One Tough Bag
A number of years ago I found out about Mission Workshop bags while looking for a new backpack. After falling in love with the idea of the Rambler, Darcey talked me into splurging and buying it, since it did everything I wanted in a backpack. It’s now about two years later, and I wanted to write a review looking at all of the pros and cons of this bag.
In the interests of fairness, I’ll put the cons up front. This bag is definitely not for everyone: the removable hip belt is a nice feature, but I have a very round mid-section, and it sits a little too high to be completely comfortable. Perhaps once I lose some weight I’ll like it more, but for now it’s not getting much use. Moreover, even packed down to it’s 22L form, it’s a big bag. Although not especially deep, the bag is very tall, and reasonably wide. When expanded to full capacity, however, the depth becomes considerable, allowing a nearly ridiculous amount of stuff to be stowed in it. Because of the shape (much of the expansion in capacity is at the top of the bag) this can make for an unwieldy form factor. If you pack carefully, putting heavier items at the bottom and on the side closer to your back, you can mitigate this significantly, but it’s still an issue that you need to be careful in managing.
Finally on the critique side, the organisation of the bag (or lack thereof): There is one (tiny) zip pocket on the front of the bag, the main compartment, and two separate compartments that take the form of sacks that are as deep as the main compartment, and dangle into it, only given structure by their attachment at the top of the bag. This means that inevitably any small object in the bag winds up in the bottom of the abyssal pit of whichever compartment it was placed in.
All of that said, I still love this bag. Why?
First, the internal structure means that I can protect and remove a laptop with cover easily – it goes in the rear compartment, and slides in right to the bottom of the bag. It’s not competing for the same space as all of the other stuff in the bag. Or it is, but it just does it better. And it’s easy to arrange things so that the laptop compartment stays closed while you rummage in the main body of the bag without exposing the laptop to the elements. The front compartment is the same – I keep small things that would otherwise wedge themselves into books and damage pages away from the books. And the main compartment is for books. Because that’s what I carry the most as a teacher.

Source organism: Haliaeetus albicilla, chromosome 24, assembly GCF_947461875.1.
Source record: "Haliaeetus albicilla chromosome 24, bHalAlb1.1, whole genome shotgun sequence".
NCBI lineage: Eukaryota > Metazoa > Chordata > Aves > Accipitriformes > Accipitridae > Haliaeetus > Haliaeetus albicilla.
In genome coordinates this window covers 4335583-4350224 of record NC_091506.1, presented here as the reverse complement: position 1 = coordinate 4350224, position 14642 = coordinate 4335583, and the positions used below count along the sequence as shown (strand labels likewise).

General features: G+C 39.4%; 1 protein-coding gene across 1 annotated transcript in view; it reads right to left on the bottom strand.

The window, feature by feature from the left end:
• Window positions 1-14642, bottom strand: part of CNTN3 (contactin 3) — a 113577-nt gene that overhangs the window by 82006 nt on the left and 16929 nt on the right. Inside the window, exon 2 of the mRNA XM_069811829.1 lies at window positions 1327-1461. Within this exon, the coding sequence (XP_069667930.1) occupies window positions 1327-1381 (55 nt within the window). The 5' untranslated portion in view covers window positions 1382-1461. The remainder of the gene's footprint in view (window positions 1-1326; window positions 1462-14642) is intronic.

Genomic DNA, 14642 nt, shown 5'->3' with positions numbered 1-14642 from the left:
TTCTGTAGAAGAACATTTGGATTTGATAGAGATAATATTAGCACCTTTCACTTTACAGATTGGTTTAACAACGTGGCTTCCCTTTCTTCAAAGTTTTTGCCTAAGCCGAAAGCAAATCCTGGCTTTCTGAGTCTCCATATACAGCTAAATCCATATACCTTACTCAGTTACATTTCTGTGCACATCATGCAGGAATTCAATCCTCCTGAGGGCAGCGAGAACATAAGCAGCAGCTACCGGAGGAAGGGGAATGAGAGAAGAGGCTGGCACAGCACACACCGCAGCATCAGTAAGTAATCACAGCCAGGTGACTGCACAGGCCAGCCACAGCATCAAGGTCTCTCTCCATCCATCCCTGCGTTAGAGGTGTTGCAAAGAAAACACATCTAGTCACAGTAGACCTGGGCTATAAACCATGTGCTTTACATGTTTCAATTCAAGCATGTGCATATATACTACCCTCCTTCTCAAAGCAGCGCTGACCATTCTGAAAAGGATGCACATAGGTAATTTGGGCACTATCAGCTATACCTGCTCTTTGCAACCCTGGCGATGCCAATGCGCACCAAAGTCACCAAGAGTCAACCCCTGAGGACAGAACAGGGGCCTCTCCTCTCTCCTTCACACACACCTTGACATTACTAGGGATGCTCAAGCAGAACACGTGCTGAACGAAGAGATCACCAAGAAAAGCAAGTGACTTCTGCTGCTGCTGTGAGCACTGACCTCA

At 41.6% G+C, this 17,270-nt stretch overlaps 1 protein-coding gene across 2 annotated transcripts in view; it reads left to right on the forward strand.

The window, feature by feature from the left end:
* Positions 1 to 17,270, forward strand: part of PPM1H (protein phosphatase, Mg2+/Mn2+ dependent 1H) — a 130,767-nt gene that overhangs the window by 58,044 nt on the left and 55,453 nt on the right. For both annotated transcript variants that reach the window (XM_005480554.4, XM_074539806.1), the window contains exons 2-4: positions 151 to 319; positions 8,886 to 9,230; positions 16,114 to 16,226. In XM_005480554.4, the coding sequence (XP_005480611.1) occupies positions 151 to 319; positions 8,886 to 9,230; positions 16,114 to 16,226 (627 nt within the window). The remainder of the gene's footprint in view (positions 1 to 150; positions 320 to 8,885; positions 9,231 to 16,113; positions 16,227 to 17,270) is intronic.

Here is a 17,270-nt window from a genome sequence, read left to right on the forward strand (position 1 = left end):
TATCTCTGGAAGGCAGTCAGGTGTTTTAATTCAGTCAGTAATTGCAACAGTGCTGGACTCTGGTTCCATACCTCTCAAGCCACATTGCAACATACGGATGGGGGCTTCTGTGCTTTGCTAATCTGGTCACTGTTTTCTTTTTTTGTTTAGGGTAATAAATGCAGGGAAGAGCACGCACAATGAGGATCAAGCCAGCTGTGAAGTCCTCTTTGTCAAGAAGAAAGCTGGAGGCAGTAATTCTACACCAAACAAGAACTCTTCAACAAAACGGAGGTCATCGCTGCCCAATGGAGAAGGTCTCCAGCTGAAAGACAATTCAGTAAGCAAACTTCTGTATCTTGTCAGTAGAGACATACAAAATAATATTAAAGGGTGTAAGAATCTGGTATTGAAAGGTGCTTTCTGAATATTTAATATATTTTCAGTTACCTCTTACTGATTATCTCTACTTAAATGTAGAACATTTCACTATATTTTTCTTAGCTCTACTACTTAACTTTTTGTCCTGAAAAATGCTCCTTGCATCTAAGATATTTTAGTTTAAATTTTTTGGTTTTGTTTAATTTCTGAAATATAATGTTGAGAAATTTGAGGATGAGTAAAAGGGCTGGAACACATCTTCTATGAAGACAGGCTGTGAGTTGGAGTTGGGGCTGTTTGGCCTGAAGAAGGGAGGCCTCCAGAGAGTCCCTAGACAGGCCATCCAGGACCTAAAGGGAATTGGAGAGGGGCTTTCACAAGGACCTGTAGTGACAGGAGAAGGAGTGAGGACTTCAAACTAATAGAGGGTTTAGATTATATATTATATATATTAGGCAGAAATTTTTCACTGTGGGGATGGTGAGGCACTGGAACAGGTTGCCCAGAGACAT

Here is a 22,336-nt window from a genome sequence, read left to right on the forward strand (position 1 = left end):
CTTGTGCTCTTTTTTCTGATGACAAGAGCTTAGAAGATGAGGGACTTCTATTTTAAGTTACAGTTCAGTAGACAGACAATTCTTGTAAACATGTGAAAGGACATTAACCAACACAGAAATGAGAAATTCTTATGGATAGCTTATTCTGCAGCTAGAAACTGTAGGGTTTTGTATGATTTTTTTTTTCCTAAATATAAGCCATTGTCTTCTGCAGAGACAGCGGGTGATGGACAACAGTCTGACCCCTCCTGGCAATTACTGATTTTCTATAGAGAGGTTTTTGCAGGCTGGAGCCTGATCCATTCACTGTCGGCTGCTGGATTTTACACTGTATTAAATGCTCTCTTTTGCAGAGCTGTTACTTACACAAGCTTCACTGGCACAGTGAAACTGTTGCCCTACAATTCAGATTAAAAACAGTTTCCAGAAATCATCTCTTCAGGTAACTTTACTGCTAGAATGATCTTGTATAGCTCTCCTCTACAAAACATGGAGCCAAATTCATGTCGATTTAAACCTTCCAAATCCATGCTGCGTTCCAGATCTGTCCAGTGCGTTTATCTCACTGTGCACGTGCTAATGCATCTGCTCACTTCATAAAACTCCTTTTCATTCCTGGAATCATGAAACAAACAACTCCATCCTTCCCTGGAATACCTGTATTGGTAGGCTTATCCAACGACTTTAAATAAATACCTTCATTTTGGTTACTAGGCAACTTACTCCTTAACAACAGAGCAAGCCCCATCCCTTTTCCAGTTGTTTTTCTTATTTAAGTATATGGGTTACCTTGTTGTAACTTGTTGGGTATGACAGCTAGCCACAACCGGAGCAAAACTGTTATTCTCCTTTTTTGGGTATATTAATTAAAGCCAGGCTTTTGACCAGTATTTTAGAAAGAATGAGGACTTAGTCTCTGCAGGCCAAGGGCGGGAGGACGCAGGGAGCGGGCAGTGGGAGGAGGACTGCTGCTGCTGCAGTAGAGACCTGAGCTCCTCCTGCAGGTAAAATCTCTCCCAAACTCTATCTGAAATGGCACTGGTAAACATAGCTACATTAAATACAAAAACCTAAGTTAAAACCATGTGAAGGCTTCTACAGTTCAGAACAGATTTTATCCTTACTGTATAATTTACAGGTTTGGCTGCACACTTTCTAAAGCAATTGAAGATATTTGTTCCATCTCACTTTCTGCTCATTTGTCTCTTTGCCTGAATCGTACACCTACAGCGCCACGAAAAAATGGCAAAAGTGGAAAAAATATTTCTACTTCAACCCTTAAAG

And it is comfortable to carry books, even when you have a ton. The straps are very well padded, and wide enough that I have never felt like they were cutting into my shoulders, even when biking with a bag full of heavy groceries, or piles of students’ notebooks for marking.
Also, the material of the bag is stiff enough that the compartments don’t just cause the exterior of the bag to collapse under their own weight. Which brings me to my next point: waterproofing. The sides have yet to soak through, even biking or walking in the rain, and while I haven’t dropped this bag in a river yet, the material that covers the face of the bag and the top flap both repel water superbly, and feels like it would stop a bullet.
In short, this bag feels like it will last as long as I care to use it. And that is backed up by a warranty for forever. Their words. It doesn’t cover usual wear, of course, but if any defect in materials or workmanship is ever detected, they will repair or replace the bag, and cover the return shipping. The bag is built like a tank, and if it falls apart I get a new one.
Finally, and perhaps my favourite feature, is the fact that it’s expandable – massively. It’s a 22L bag that unzips around the sides and fans out to a 44L behemoth.
Packed down, it’s sleek. When it packs down it has no bulges, flappy dangly bits, or loose ends. It’s still sizable, but it feels tight enough that even half-empty (or half-full for the optimistic among us) it doesn’t feel like carrying an oversized empty bag. I can put a notebook or two in there with a camera and not feel ridiculous.
Expanded, it’s almost too big for everyday use. It may not quite meet the requirements of a serious trekker, but for anything in a city it will carry what you need and then some. I use this bag to go grocery shopping on my bike, and at checkout I almost always get a double-take or two for the amount of stuff I can fit inside the bag when it’s properly packed. I might squish my bread on occasion, but I can still fit a week’s groceries in here.
So, it’s definitely not a bag everyone will like, but for the people who want versatility, flexibility, and a bag that they can do anything with, anywhere, forever… it’s amazing.